Travi$ Scott - Owl Pharaoh

In the grand tradition of Iamsu! & Problem’s Million Dollar Afro and Rich Homie Quan’s Still Goin In Reloaded, here’s another column about a mixtape that didn’t come out in the past seven days, one that’s taken a few months to prove just how important it is. This one is different, though. Both Million Dollar Afro and Still Goin In Reloaded are classic growers, finely crafted but unassuming tapes with hooks that take their time to sneak up on you. By contrast, Owl Pharaoh, from the young Houstonian rapper/producer Travi$ Scott, is a messy splurge of ideas, both good and bad. When Scott first started showing up on rap blogs months ago, I was content to dismiss him as another A$AP-come-lately, and certain parts of Owl Pharaoh do bear that theory out. (He was also part of XXL’s most recent Freshman class, which never really helps anything.) But then Scott’s name showed up over and over again in the credits to Yeezus, probably my favorite album of the year thus far, and it just didn’t make sense to keep ignoring his name. Indeed, some of my favorite rappers have put a ton of faith in this kid; he’s signed to Kanye West’s Very G.O.O.D. Beats as a producer and T.I.’s Grand Hustle as a rapper. And listening to Owl Pharaoh, it’s pretty obvious that Scott helped Kanye arrive at some of the apocalyptic goth-reggae moments on Yeezus, or maybe that West and Scott helped each other arrive at those moments.

As a rapper, Scott is a perfectly serviceable presence, but he never really distinguishes himself. He’s fluid and singsony, sliding in and out of double-time without getting sweaty with effort or muttery some pretty strong melodic hooks through the ever-present gloss of Auto-Tune. But nothing about his mic presence elevates him past, say, B.o.B. I wouldn’t necessarily recognize his voice blind, and I can’t recall any of his lines from Owl Pharaoh when it’s not on. The things I remember are the musical moments: The lurching and clanking beats, the righteously bilious dancehall choruses, the world-ending synth riffs. Scott is, at this point, very much a part of Kanye’s shadowy production cabal, and since Kanye helped him put together Owl Pharaoh, it’s hard to tell which parts of the tape come from Kanye or Scott or Mike Dean or Young Chop. But the production style pulls from reggae and Memphis goth-crunk and Lex Luger blare and moody IDM, turning it all into a monolithic churn that any rapper would be lucky to call his own.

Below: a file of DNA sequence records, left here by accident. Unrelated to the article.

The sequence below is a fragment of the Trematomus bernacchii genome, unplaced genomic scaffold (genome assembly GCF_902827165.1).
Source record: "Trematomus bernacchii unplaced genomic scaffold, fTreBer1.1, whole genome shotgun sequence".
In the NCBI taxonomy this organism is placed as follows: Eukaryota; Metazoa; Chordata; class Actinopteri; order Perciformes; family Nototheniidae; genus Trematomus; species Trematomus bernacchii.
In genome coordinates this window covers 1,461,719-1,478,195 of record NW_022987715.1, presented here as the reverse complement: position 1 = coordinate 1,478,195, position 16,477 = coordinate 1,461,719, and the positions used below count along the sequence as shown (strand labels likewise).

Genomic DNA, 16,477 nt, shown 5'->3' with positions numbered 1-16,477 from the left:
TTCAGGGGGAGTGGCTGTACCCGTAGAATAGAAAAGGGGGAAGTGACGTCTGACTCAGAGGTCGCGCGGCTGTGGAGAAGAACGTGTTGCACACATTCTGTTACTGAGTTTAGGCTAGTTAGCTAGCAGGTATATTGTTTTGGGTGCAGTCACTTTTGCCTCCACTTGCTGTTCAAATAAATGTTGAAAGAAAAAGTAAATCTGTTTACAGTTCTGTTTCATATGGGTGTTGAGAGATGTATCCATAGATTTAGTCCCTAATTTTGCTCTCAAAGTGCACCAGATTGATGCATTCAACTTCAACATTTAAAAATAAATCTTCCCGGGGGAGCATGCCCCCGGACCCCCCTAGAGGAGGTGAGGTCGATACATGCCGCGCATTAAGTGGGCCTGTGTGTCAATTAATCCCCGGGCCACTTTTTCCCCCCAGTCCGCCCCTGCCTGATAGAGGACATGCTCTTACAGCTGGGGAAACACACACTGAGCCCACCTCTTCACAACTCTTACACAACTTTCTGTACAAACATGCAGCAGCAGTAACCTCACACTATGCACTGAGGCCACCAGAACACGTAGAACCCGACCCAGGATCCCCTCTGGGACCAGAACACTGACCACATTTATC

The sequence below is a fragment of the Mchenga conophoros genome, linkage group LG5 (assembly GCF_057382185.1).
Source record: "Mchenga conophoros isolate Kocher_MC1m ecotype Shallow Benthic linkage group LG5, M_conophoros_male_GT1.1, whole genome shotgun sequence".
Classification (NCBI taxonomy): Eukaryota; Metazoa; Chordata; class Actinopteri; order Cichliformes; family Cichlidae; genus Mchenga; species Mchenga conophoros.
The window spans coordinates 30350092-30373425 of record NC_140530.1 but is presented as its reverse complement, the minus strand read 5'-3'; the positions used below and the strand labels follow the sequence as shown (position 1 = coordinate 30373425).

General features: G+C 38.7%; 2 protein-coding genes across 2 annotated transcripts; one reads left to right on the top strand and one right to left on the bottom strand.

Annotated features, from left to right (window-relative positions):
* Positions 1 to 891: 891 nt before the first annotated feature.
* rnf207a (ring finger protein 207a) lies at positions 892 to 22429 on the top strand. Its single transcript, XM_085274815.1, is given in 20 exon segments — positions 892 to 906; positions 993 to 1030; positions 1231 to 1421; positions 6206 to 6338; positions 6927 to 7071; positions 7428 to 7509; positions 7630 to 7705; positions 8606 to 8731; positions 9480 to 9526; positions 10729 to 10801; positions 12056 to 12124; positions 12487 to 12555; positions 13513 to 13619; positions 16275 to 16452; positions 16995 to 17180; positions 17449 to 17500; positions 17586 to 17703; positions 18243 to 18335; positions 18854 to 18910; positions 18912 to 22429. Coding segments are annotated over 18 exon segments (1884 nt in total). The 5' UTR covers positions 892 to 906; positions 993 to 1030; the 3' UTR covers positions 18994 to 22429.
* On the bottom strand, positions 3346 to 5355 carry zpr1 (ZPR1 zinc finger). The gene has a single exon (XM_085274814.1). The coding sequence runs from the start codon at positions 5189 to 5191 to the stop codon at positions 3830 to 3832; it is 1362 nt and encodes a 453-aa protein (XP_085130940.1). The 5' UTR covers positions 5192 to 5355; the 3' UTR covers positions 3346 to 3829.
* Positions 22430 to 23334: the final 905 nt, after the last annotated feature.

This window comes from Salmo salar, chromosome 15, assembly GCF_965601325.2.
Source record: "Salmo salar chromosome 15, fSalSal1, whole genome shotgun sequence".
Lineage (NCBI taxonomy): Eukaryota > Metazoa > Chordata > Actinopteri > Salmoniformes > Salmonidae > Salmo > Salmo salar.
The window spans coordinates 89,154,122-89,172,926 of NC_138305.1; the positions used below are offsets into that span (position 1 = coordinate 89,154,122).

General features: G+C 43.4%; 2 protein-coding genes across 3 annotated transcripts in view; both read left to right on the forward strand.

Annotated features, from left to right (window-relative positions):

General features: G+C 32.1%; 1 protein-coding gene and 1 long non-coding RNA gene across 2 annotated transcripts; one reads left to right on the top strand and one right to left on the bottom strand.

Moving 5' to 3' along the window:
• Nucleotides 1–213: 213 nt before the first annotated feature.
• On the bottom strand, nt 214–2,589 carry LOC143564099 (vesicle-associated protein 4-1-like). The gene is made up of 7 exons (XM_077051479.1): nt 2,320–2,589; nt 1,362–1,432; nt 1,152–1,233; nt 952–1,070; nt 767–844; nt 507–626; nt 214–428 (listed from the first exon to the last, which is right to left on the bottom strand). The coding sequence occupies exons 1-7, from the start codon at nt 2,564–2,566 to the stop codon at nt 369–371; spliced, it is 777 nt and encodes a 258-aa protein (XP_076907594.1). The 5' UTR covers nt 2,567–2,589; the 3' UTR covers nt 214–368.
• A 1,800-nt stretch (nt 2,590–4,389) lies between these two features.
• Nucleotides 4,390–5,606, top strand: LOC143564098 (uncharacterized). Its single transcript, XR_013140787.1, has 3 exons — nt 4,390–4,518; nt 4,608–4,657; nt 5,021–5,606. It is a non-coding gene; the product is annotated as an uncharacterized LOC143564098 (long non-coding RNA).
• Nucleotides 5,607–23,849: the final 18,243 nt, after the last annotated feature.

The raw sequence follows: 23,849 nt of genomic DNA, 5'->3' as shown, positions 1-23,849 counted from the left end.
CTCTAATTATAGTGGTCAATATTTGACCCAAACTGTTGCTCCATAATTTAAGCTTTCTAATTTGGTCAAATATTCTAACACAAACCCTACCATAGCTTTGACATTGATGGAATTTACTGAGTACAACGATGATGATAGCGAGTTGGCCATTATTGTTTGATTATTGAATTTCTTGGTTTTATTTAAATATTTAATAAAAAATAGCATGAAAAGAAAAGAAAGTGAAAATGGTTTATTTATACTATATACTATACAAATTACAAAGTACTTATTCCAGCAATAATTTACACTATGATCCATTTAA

The greatest moment on Owl Pharaoh, by quite some distance, is the thundering single “Upper Echelon,” which has an indelible kinda-yelled 2 Chainz hook and an on-fire T.I. verse and a beat that sounds like your soul burning. “Upper Echelon” is an absolute anthem, the sort of song that exists to cave in your car windows. On the tape, though, the track lasts less than three minutes, and it segways headlong into “Chaz Interlude,” a queasy electro-burble that recalls J Dilla and features Toro Y Moi. It’s a weirdly effective transition, the all-out banger into the seasick electronic curiosity. Owl Pharaoh also has other curiosities, and none of them are remotely as effective. A few tracks consist of nothing but the sound of one track playing, abruptly cutting off, and clicking and whirring into another track, like a cassette being flipped over. Those tracks are annoying as fuck, and they interrupt any momentum the tape builds up, but they aren’t a problem anymore when you delete them from your iTunes. And without the sense of experimentation that leads to bullshit like that, you might not get that “Upper Echelon”/”Chaz Interlude” transition. More importantly, the other bangers, like “Blocka La Flame” and “Bandz,” carry that sense of weirdness somewhere in their DNA as well, putting tiny little left-turns into the production and keeping things from getting too rote and obvious.

At times, it can get a bit too obvious that Scott is a Kanye protege. “Hell Of A Night” is, more or less, a wholesale bite of Beautiful Dark Twisted Fantasy-era Kanye, and a track like “Bad Mood Shit On You” veers way too far into Kid Cudi territory. And all the tape’s best ideas are also there, in more fully-realized form, on Yeezus. Still, the tape works as an intriguing dry-run at that production style, a sketch of the amazingness to come. And if you want to listen to it as the DVD extras for Yeezus, that’s fine, since Yeezus is the rare album that actually deserves to have DVD extras. Even without the Yeezus factor, though, Owl Pharaoh still has monsters like “Upper Echelon” on it, which means it stands just fine on its own merits.

Download Owl Pharaoh here.

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Comments (3)
  1. As a rapper, Scott is pretty garbage. Almost every idea he tries to use vocally is a direct bite of someone else (Future, Cudi, Keef, Kanye). As a producer though he’s not that bad when he isn’t jacking too many ideas from post-MBDTF Ye. I don’t really like the kid since he stole some of his beats from the guys he came up with, and in his interviews he comes off as a complete idiot.

    The mixtape had some nice production ideas, so hopefully he stays behind the scenes and lets Ye harvest the talent he has.

  2. Andy Greenwald called this mixtape “goat sacrificing music”. It’s pretty interesting stuff.

  3. Tom! you should listen to the Vince Staples Stolen Youth mixtape. Its about a month old and the whole thing was produced by Larry Fisherman (Mac Miller) and features guest verses from Ab Soul, Schoolboy Q, and Mac Miller. Its actually incredibly solid but I havent seen it get attention from any music website which is a shame.

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